There are many types of UPS systems on the market today. It`s important to understand how the different devices operate as well as the strengths and weaknesses of each system.
It is widely believed that there are only two types of uninterruptible power supply (UPS) systems: the standby UPS and the online UPS. These two terms, as commonly understood, are not correctly applied to many UPS systems on the market today. Many misunderstandings about UPS systems are cleared up when the different types of UPS topologies are properly identified.
UPS systems are intended to improve the quality of AC power and to provide uninterrupted operation of AC-powered equipment. To accomplish these functions, a UPS takes in normal-quality AC power from the local electrical utility and provides two enhancements: power quality improvement and a redundant (or backup) power source.
Power-quality defects that may be improved by a UPS include surges, noise and sags. A UPS system also provides redundant power by supplying a backup power source in case the primary source fails. Backup power typically comes from a battery.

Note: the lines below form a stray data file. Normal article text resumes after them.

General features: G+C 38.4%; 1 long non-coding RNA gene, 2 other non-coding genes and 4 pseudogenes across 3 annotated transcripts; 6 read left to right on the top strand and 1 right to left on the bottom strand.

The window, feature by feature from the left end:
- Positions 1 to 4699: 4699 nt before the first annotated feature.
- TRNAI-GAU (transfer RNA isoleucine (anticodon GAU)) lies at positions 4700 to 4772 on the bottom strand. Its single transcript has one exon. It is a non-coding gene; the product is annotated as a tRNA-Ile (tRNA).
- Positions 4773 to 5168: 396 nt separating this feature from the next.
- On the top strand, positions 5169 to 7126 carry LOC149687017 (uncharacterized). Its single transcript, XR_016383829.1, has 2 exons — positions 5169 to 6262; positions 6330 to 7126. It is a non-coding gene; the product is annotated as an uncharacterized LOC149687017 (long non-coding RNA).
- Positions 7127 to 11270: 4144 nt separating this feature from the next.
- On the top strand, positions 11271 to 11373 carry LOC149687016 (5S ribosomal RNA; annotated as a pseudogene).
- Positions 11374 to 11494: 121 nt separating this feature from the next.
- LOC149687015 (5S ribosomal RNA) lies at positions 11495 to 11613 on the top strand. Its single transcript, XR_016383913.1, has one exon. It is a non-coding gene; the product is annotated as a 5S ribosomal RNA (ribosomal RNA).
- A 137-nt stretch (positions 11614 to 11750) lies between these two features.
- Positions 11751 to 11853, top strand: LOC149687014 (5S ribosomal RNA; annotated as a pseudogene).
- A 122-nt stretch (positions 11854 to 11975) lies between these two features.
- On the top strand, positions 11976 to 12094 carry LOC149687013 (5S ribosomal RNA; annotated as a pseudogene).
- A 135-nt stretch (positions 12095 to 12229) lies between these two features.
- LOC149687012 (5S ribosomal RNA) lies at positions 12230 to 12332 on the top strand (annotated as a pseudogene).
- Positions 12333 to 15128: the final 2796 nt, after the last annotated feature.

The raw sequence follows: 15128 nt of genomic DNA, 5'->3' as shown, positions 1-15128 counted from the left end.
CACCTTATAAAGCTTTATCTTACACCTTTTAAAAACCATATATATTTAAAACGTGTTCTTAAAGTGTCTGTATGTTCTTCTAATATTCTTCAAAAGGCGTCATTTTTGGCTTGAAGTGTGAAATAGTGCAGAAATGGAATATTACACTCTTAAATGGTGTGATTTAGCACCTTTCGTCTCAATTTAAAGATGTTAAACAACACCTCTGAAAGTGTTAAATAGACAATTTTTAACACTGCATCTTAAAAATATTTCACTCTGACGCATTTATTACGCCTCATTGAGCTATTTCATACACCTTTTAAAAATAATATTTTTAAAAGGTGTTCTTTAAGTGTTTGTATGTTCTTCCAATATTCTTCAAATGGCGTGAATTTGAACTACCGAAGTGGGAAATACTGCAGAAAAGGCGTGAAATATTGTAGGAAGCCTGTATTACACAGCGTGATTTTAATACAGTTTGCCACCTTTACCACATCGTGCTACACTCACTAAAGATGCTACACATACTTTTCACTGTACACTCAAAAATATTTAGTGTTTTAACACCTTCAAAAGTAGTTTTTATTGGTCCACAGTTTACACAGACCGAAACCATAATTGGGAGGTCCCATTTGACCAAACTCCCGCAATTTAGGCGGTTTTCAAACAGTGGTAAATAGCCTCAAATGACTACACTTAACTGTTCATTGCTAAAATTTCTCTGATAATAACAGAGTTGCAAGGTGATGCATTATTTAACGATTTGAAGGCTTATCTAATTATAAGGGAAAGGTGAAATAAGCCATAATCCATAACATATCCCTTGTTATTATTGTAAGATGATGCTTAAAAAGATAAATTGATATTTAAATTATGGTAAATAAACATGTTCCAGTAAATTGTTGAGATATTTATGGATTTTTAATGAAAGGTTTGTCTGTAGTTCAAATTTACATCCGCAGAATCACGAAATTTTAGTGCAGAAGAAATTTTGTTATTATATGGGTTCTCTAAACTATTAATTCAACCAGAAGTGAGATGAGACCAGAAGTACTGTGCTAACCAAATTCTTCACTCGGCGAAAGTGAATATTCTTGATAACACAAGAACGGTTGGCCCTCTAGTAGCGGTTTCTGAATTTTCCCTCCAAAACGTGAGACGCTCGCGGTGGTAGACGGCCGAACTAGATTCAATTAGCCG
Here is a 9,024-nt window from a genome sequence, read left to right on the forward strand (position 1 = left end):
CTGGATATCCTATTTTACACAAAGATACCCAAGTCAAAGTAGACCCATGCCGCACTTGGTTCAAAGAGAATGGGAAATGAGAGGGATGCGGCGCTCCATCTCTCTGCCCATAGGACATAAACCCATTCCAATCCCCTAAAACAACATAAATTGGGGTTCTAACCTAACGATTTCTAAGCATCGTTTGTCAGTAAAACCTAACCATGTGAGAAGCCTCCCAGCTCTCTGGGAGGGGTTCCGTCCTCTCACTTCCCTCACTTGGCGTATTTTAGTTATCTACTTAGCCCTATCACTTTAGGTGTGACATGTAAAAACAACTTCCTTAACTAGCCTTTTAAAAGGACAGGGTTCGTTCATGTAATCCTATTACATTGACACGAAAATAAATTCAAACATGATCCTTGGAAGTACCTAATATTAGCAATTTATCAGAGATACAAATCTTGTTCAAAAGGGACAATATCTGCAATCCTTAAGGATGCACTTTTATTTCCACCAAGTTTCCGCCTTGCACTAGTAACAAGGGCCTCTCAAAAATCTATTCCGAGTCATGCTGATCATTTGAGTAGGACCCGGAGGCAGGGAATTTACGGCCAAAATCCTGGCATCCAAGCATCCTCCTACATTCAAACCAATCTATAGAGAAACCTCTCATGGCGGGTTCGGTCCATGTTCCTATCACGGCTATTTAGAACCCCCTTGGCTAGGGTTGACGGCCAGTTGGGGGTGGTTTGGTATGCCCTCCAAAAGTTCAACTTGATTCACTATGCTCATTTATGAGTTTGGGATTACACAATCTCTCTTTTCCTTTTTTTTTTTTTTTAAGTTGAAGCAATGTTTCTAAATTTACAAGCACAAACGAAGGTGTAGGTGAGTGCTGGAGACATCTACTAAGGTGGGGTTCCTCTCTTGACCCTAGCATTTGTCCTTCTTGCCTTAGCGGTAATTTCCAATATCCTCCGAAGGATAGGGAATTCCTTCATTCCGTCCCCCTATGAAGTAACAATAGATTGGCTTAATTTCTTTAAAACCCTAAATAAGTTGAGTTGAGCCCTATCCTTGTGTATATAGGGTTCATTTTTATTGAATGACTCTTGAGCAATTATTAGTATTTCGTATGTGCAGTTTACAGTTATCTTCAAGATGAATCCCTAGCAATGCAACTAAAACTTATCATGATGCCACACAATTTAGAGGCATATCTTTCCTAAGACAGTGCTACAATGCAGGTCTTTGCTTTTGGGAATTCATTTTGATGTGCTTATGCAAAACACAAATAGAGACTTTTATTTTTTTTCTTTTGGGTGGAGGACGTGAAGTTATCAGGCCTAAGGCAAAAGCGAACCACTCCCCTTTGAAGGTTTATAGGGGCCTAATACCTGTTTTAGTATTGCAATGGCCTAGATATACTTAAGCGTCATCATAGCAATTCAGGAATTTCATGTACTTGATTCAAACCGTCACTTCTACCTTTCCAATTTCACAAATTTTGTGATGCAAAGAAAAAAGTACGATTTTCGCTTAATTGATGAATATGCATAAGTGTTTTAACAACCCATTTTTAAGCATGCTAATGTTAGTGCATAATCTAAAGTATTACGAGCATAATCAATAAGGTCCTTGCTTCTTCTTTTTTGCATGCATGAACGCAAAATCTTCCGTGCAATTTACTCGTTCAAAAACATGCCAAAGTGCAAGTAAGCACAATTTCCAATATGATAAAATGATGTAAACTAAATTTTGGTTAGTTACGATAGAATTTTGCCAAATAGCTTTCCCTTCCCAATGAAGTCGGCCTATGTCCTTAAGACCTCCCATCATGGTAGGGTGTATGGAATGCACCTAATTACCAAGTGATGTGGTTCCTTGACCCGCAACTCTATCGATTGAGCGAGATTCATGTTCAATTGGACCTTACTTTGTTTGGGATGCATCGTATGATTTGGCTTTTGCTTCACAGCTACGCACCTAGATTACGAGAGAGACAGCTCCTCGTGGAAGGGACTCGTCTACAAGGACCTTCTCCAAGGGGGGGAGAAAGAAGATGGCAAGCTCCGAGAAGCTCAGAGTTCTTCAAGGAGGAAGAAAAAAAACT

The general-purpose uninterruptible power supply may be operated as either a standby-type UPS or an online UPS. The main difference in operation is the power path chosen to be primary. For standby UPS operation, the transfer switch is set to select filtered AC input as the primary power source; it switches to the battery/inverter as the backup source in case of failure of the utility. For online operation, the transfer switch is set to select the battery/inverter as the primary source, and it switches to AC input as the backup source in case the battery/inverter fails. This distinction between online and standby UPS operation is very simple, but it gives rise to some important differences in operation.